“Because the kitchen is now so clearly in the spotlight, we want it to look its best. More important, we want it to reflect our own individual tastes …” (Nancy Mernit Soriano, Editor in Chief, Country Living)
Of all the rooms in a home, the most overworked is surely the kitchen. Even when it is off duty from its core tasks, it is on duty in its back-up role. Although the kitchen is a uniquely practical room, where we are continually toiling, preparing, cooking and washing up, it is so much more than merely a functional workspace. It is often the heart and soul of the country home, the place we talk through the problems of the day over a good cup of tea. The place we sneak a late-night snack while waiting for teenagers to return from a date. The place we sit and plan menus purely to avoid some unpleasant task or other. This room, perhaps more than any other, is alive and buzzing.
With all its action and vitality, the country kitchen takes on a character all its own. It is much more than cabinetry and shiny work surfaces; it is a place of action but also of energy, verve and personality.
It’s interesting to observe how we choose to decorate our kitchens. Of course, with ready-made kitchens so easy to source these days, the basic kitchen could easily tend to be a bit soulless. But this just isn’t the case in the country kitchen. Beyond the big choices we make regarding layout, cabinet style, colour and benchtops, we all tend to let a little of ourselves creep into our kitchens through the accessories we choose. For some, character is added through the addition of a freestanding piece of furniture such as a dresser, butcher’s block or island bench. These unmatched items instantly break up the uniformity of a completely matching built-in look. They also offer great display opportunities for the bits and pieces we love to collect, or everyday items like fruit bowls and utensil-filled jugs or recipe books.
The colours we tend to add are quite personal and will usually be based on some favourite china range or vintage collectable; perhaps it may be inspired by a cushion or chair in a new open-plan room. While we mostly play it safe, by choosing colours for our fixtures and fittings that won’t date we are happy to add more vibrant touches through our trinkets, serving ware and storage items. These are perfect for adding some character to more modern kitchens.
Try not to overdo it. Kitchens really are best kept clutter-free — we don’t want dust gathering here. A few decorative items scattered among the practical necessities will definitely add some character and life to the room, but too many will become inconvenient and stressful to work around.
You can show your playful side with your accent pieces, experimenting with colours you might otherwise leave alone and not begrudging them the space they take up. Choosing a bright-red vintage set of scales even though it’s the only touch of red in the room is quite alright if it makes you smile. A jug of fresh flowers or herbs on the bench top is always worthy of the space if it makes the time spent in the kitchen more pleasant. Stripes and dots are always fun in the kitchen, whether on a tea towel, ceramic tableware or favourite coffee mug. For a fresh country feel try teaming bold stripes with some French-inspired wrought iron.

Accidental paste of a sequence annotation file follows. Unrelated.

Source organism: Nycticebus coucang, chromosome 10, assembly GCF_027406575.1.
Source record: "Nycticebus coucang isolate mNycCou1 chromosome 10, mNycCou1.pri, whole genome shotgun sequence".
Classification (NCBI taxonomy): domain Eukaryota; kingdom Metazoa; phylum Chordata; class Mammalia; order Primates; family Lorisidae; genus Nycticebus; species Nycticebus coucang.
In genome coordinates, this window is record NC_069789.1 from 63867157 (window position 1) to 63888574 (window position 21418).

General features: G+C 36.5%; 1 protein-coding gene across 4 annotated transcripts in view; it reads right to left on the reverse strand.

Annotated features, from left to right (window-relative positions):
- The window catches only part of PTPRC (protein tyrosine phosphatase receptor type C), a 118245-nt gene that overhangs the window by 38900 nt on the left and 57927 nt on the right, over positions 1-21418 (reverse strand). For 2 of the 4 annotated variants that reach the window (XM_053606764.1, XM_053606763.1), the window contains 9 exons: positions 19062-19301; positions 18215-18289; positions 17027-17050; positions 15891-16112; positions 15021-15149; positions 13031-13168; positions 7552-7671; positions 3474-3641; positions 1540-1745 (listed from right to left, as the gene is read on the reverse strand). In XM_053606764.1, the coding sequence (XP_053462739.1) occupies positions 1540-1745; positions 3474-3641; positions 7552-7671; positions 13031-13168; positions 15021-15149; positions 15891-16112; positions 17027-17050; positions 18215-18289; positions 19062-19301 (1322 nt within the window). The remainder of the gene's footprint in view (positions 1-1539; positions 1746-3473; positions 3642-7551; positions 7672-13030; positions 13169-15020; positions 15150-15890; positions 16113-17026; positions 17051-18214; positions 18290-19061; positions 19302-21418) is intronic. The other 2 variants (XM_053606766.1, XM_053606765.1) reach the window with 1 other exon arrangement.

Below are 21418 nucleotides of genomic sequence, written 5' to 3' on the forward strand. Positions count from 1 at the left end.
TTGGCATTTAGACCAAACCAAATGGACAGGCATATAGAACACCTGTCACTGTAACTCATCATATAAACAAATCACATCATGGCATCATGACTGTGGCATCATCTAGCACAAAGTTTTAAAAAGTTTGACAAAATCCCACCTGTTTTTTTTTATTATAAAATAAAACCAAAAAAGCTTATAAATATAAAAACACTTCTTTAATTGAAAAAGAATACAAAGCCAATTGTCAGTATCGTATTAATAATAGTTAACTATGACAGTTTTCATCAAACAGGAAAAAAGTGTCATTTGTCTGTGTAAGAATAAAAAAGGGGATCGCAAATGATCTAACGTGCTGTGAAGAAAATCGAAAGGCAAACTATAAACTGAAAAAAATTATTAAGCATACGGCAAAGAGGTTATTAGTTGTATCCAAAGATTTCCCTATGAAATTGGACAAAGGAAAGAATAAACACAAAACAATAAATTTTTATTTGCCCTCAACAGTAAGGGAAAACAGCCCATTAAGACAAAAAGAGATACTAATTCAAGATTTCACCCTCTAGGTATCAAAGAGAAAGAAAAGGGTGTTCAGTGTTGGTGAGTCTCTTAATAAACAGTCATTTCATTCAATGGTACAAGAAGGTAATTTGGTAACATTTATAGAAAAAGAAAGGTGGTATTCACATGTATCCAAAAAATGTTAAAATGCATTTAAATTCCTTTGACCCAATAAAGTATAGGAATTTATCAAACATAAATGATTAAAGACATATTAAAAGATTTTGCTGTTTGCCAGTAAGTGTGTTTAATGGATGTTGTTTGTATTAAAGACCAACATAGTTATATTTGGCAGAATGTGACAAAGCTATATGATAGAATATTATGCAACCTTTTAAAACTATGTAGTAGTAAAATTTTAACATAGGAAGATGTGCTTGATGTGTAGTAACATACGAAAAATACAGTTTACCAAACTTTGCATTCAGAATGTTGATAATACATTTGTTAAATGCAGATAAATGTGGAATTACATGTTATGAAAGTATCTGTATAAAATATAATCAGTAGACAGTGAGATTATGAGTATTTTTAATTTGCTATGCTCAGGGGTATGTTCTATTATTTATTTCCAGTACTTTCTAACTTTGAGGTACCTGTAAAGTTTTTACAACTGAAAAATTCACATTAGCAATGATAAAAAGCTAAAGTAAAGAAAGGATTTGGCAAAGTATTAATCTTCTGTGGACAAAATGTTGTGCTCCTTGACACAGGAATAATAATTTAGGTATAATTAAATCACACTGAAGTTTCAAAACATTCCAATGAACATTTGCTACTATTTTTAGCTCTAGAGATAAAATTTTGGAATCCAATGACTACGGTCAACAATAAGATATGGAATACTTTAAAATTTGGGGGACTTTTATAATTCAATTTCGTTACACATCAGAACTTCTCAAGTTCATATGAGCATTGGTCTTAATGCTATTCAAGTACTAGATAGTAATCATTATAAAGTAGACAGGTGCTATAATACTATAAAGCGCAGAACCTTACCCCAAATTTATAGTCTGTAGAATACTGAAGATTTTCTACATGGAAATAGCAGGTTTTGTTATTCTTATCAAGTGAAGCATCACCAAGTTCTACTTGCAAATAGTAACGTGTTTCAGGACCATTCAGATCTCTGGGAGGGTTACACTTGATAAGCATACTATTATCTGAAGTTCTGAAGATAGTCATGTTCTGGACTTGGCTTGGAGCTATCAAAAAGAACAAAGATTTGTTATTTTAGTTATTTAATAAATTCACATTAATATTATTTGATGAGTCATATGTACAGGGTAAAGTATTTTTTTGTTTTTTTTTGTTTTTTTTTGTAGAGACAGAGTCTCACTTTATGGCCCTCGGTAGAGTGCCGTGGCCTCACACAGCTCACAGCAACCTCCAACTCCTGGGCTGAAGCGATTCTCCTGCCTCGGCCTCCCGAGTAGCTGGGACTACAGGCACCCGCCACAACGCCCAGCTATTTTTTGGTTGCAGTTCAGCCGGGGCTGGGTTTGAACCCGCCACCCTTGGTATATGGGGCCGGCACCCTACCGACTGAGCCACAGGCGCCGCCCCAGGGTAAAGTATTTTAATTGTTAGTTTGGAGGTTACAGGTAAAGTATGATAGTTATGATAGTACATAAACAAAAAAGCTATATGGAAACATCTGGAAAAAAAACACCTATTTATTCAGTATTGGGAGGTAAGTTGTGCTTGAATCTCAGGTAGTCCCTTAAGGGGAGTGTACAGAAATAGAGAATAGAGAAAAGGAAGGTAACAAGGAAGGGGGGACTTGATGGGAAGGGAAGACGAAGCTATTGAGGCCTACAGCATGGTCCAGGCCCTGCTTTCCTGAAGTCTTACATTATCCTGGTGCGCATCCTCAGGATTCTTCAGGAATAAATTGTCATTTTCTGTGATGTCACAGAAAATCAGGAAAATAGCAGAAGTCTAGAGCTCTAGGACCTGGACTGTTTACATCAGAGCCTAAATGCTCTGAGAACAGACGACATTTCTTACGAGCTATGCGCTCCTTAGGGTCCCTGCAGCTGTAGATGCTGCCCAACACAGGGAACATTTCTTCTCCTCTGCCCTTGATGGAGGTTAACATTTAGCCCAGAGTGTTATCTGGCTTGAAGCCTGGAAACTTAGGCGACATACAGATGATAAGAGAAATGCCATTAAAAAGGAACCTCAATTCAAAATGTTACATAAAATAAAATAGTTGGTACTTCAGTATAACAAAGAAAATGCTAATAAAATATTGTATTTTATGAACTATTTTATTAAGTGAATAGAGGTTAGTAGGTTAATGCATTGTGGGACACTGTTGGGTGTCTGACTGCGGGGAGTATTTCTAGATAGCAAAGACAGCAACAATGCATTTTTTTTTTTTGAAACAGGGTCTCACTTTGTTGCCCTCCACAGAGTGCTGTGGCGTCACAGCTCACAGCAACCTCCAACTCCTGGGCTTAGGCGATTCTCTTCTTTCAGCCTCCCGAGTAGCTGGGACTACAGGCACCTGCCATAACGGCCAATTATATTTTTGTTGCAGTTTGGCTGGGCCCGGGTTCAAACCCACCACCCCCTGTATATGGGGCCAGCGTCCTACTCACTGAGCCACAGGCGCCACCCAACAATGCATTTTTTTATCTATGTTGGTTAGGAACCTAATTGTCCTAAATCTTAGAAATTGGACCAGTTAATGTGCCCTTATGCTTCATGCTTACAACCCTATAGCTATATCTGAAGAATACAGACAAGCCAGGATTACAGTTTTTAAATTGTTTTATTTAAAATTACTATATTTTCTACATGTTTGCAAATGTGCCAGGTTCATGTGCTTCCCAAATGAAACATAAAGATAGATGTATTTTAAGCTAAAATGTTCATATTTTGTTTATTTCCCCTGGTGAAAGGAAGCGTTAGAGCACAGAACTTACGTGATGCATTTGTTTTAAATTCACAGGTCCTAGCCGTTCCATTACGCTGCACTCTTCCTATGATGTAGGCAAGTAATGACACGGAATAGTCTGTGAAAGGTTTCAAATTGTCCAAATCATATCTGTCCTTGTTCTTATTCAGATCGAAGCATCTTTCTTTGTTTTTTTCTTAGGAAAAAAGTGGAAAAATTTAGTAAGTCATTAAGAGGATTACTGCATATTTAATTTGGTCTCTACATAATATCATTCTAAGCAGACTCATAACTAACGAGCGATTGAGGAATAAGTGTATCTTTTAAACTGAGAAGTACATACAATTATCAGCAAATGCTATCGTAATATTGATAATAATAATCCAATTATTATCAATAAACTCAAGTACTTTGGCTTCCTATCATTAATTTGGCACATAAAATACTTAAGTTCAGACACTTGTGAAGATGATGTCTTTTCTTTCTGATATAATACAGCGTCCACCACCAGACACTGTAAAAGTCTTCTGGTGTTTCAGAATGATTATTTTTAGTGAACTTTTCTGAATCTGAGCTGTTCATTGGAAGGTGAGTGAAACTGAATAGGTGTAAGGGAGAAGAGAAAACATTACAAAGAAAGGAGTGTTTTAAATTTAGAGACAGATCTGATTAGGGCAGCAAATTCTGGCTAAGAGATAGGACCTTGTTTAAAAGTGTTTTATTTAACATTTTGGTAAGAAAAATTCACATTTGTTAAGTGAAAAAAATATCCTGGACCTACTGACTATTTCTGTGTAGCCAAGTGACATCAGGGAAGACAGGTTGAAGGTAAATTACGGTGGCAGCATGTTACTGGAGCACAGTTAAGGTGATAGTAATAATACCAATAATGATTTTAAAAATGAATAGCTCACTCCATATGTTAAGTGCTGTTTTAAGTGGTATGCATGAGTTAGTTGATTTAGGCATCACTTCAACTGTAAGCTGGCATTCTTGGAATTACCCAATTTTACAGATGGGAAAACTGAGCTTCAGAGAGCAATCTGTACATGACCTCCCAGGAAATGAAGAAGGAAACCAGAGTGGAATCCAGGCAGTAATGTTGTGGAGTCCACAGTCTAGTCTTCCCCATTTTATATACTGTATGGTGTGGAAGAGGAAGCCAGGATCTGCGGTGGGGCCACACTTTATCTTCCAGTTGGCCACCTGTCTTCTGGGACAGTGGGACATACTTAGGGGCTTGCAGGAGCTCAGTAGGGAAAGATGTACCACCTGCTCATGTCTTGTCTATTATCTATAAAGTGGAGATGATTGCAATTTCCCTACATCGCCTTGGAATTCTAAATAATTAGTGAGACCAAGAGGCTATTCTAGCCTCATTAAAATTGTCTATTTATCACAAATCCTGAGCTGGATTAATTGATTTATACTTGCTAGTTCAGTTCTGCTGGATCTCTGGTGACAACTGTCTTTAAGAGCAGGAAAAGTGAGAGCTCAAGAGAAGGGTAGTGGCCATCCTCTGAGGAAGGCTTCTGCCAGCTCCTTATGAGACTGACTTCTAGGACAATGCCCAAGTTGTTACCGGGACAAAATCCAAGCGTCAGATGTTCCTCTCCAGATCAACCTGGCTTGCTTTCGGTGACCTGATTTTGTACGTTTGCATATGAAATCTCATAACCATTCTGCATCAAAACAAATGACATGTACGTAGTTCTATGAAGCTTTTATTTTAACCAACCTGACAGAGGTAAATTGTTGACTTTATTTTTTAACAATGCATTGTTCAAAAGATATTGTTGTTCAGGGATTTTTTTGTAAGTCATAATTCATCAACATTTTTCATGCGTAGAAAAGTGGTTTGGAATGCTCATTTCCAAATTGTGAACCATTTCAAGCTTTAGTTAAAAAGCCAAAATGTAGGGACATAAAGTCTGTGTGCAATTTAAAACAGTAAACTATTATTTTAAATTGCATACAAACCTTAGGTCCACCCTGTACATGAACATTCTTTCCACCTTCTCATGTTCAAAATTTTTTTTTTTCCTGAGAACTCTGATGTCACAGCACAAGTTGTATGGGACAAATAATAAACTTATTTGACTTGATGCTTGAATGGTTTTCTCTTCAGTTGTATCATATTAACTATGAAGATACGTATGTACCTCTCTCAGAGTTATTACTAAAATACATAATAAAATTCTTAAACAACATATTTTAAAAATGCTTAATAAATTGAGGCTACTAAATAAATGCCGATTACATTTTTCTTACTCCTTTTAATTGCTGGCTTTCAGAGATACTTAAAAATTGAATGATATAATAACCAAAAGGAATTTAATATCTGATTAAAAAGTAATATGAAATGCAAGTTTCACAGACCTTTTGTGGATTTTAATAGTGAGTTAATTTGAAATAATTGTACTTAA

You could release your inner Francophile and give your room classic French character by opting for a very neutral look with lashings of white china and stone or timber benches. This look works well in large or small rooms and is quite timeless.
Artwork is another fun way to warm up the room and so many fresh and fun examples are now available. Or you could get creative and fashion some yourself, using photos of your favourite collectables printed onto canvas.
Of course, there is another inexpensive way to add colour to the kitchen. It may not be the most permanent of decorating choices, but it does look impressive when you add a bowl of fresh lemons to a table or display home-grown eggplants on a sideboard. Such spirit-lifting touches may be temporary but they can brighten your mood and even inspire your recipes for a few days. You can also bring a sense of the seasons to your kitchen this way and have the bonus of adding seasonal dishes to your menus.
Don’t get too hung up on what you choose to highlight; even a tray of glassware can be decorative if displayed attractively. By adding some fun, fanciful and fresh bits and pieces to your kitchen, you may be inspired to spend more time there and in this age of fast and prepackaged foods, anything that encourages us to cook good wholesome food from scratch has to be a good thing.